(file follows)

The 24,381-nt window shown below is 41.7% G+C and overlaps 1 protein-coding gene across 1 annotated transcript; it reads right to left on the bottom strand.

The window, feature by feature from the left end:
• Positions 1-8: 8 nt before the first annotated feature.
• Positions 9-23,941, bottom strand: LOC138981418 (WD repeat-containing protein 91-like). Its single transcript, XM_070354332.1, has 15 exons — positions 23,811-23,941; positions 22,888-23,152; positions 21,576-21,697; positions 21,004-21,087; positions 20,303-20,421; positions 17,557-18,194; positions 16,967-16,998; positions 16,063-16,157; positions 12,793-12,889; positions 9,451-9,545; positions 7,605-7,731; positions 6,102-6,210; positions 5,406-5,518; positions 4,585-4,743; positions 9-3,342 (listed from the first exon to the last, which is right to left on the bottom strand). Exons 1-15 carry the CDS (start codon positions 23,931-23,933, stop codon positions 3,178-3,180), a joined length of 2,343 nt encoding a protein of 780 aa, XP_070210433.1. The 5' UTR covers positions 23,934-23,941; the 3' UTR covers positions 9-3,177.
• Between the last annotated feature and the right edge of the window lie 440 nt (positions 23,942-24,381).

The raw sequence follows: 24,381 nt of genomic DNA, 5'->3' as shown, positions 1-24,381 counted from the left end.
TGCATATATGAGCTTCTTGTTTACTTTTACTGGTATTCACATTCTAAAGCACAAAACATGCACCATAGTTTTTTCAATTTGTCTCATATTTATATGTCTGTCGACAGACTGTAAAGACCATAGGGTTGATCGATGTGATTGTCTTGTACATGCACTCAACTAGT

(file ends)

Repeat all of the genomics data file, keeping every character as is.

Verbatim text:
The 24,381-nt window shown below is 41.7% G+C and overlaps 1 protein-coding gene across 1 annotated transcript; it reads right to left on the bottom strand.

The window, feature by feature from the left end:
• Positions 1-8: 8 nt before the first annotated feature.
• Positions 9-23,941, bottom strand: LOC138981418 (WD repeat-containing protein 91-like). Its single transcript, XM_070354332.1, has 15 exons — positions 23,811-23,941; positions 22,888-23,152; positions 21,576-21,697; positions 21,004-21,087; positions 20,303-20,421; positions 17,557-18,194; positions 16,967-16,998; positions 16,063-16,157; positions 12,793-12,889; positions 9,451-9,545; positions 7,605-7,731; positions 6,102-6,210; positions 5,406-5,518; positions 4,585-4,743; positions 9-3,342 (listed from the first exon to the last, which is right to left on the bottom strand). Exons 1-15 carry the CDS (start codon positions 23,931-23,933, stop codon positions 3,178-3,180), a joined length of 2,343 nt encoding a protein of 780 aa, XP_070210433.1. The 5' UTR covers positions 23,934-23,941; the 3' UTR covers positions 9-3,177.
• Between the last annotated feature and the right edge of the window lie 440 nt (positions 23,942-24,381).

The raw sequence follows: 24,381 nt of genomic DNA, 5'->3' as shown, positions 1-24,381 counted from the left end.
TGCATATATGAGCTTCTTGTTTACTTTTACTGGTATTCACATTCTAAAGCACAAAACATGCACCATAGTTTTTTCAATTTGTCTCATATTTATATGTCTGTCGACAGACTGTAAAGACCATAGGGTTGATCGATGTGATTGTCTTGTACATGCACTCAACTAGT